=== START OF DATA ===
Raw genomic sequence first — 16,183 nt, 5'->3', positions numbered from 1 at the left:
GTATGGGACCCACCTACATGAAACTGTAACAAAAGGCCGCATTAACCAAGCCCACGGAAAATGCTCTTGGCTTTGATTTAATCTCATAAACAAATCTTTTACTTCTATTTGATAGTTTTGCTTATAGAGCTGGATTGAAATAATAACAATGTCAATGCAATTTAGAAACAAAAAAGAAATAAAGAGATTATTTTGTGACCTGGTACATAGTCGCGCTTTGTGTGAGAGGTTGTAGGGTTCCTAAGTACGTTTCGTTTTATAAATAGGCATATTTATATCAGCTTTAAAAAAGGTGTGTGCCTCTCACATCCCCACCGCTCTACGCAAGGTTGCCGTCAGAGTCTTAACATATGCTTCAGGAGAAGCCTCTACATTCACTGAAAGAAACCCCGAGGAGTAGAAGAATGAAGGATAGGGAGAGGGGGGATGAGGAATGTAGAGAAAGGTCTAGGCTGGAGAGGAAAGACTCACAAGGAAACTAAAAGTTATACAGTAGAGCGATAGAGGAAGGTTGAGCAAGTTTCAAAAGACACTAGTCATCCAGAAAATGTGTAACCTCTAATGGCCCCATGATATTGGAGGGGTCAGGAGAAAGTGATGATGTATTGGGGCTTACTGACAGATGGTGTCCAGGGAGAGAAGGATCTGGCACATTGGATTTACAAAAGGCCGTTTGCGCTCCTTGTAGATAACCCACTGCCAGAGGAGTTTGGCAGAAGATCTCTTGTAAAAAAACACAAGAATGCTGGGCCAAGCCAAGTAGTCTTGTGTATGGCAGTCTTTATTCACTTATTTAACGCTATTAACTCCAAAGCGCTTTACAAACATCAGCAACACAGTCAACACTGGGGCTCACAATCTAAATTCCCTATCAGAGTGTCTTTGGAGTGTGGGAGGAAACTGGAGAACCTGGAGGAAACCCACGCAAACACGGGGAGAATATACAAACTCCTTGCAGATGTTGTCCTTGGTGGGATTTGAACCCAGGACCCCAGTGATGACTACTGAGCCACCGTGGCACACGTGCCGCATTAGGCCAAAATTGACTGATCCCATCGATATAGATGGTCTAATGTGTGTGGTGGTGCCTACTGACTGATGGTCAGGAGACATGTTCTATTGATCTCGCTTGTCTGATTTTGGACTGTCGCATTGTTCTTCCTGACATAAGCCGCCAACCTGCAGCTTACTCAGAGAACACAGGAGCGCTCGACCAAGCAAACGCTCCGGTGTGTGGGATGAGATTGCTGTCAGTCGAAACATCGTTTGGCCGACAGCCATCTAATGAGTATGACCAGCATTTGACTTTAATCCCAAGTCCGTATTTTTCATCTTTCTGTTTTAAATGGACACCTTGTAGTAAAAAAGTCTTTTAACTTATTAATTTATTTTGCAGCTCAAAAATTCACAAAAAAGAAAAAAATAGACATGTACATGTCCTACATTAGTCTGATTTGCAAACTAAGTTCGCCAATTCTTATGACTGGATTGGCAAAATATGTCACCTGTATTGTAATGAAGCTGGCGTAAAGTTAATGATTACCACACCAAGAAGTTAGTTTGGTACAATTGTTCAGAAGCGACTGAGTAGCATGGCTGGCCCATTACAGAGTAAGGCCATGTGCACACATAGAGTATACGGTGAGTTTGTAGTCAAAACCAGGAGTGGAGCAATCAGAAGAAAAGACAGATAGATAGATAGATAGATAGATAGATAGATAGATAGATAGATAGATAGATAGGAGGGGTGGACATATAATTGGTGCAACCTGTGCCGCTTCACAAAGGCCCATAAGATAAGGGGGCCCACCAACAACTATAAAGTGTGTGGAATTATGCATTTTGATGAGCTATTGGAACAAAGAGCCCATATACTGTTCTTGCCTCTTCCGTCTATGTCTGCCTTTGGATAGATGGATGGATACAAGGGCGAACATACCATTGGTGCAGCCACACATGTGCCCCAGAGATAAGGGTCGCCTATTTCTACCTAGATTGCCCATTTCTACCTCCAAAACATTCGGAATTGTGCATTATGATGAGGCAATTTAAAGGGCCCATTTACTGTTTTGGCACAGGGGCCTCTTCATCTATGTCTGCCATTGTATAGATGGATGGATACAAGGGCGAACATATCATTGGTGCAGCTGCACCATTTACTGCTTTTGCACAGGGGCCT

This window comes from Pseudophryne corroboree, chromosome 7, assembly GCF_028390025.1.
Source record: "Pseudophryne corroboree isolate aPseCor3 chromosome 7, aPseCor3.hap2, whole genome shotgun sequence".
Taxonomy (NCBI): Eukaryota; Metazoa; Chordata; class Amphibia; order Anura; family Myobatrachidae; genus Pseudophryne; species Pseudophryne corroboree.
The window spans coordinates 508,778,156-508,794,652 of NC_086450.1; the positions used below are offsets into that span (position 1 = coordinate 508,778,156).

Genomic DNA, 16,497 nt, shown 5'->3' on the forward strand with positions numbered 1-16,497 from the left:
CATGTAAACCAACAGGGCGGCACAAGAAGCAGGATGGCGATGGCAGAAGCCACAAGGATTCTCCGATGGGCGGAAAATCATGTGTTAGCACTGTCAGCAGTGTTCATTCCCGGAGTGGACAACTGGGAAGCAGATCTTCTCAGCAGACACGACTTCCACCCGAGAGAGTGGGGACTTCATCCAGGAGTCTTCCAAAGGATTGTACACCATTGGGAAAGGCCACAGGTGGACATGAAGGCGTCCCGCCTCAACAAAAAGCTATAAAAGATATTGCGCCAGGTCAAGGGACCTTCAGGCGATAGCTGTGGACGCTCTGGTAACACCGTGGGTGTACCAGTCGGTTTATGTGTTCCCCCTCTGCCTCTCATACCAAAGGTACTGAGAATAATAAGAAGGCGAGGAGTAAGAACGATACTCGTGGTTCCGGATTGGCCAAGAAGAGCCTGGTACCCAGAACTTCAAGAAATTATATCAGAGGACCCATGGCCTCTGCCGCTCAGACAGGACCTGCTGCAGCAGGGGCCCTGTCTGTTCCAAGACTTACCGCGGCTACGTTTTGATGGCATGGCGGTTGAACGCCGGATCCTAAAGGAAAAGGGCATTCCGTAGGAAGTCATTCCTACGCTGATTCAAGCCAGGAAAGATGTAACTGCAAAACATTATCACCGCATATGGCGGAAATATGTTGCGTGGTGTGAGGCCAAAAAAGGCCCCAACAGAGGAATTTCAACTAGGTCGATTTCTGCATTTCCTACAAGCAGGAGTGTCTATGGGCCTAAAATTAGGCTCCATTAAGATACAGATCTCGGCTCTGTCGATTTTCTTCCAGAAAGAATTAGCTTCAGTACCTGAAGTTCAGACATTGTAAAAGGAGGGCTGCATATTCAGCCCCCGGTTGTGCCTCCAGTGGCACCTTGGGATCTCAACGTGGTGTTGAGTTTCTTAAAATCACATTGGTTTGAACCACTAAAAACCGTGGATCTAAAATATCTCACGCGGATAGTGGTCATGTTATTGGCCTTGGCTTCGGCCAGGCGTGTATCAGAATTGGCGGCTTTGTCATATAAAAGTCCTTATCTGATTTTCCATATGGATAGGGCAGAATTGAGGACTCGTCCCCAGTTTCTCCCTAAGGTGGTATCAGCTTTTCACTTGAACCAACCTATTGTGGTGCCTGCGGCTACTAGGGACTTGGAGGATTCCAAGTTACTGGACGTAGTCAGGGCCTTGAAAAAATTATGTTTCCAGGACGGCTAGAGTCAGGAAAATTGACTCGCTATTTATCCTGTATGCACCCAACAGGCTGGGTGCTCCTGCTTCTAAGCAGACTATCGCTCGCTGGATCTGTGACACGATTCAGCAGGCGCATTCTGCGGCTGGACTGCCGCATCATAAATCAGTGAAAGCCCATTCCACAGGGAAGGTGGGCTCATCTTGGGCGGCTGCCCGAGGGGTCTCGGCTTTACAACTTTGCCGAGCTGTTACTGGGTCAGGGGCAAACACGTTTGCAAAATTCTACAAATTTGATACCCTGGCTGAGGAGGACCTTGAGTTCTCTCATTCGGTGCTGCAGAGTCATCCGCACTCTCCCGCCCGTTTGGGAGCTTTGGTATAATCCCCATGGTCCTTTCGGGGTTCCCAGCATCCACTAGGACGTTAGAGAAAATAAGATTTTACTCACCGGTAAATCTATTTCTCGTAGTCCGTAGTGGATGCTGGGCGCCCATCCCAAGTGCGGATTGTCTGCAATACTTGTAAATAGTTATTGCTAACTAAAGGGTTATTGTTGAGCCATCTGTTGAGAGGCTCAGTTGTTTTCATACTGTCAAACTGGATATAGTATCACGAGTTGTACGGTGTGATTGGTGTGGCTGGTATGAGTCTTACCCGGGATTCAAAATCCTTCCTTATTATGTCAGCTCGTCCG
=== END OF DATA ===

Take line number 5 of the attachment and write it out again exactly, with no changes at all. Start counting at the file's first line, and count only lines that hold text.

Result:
Taxonomy (NCBI): Eukaryota; Metazoa; Chordata; class Amphibia; order Anura; family Myobatrachidae; genus Pseudophryne; species Pseudophryne corroboree.